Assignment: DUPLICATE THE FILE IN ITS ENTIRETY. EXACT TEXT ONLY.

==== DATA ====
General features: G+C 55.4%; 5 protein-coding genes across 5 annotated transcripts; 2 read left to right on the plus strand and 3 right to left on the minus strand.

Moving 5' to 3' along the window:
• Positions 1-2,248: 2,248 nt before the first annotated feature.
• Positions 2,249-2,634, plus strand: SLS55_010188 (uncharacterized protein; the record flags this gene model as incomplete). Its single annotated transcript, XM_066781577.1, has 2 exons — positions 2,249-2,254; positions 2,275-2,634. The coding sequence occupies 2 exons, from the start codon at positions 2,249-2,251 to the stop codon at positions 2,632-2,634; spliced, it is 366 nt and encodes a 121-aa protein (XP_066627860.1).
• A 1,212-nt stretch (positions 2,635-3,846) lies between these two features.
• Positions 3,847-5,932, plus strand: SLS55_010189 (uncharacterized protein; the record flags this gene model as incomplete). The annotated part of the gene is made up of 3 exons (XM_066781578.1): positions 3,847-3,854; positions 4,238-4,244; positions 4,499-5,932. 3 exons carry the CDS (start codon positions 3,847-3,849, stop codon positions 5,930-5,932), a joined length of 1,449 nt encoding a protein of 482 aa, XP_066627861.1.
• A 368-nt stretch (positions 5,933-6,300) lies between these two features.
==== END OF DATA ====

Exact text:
General features: G+C 55.4%; 5 protein-coding genes across 5 annotated transcripts; 2 read left to right on the plus strand and 3 right to left on the minus strand.

Moving 5' to 3' along the window:
• Positions 1-2,248: 2,248 nt before the first annotated feature.
• Positions 2,249-2,634, plus strand: SLS55_010188 (uncharacterized protein; the record flags this gene model as incomplete). Its single annotated transcript, XM_066781577.1, has 2 exons — positions 2,249-2,254; positions 2,275-2,634. The coding sequence occupies 2 exons, from the start codon at positions 2,249-2,251 to the stop codon at positions 2,632-2,634; spliced, it is 366 nt and encodes a 121-aa protein (XP_066627860.1).
• A 1,212-nt stretch (positions 2,635-3,846) lies between these two features.
• Positions 3,847-5,932, plus strand: SLS55_010189 (uncharacterized protein; the record flags this gene model as incomplete). The annotated part of the gene is made up of 3 exons (XM_066781578.1): positions 3,847-3,854; positions 4,238-4,244; positions 4,499-5,932. 3 exons carry the CDS (start codon positions 3,847-3,849, stop codon positions 5,930-5,932), a joined length of 1,449 nt encoding a protein of 482 aa, XP_066627861.1.
• A 368-nt stretch (positions 5,933-6,300) lies between these two features.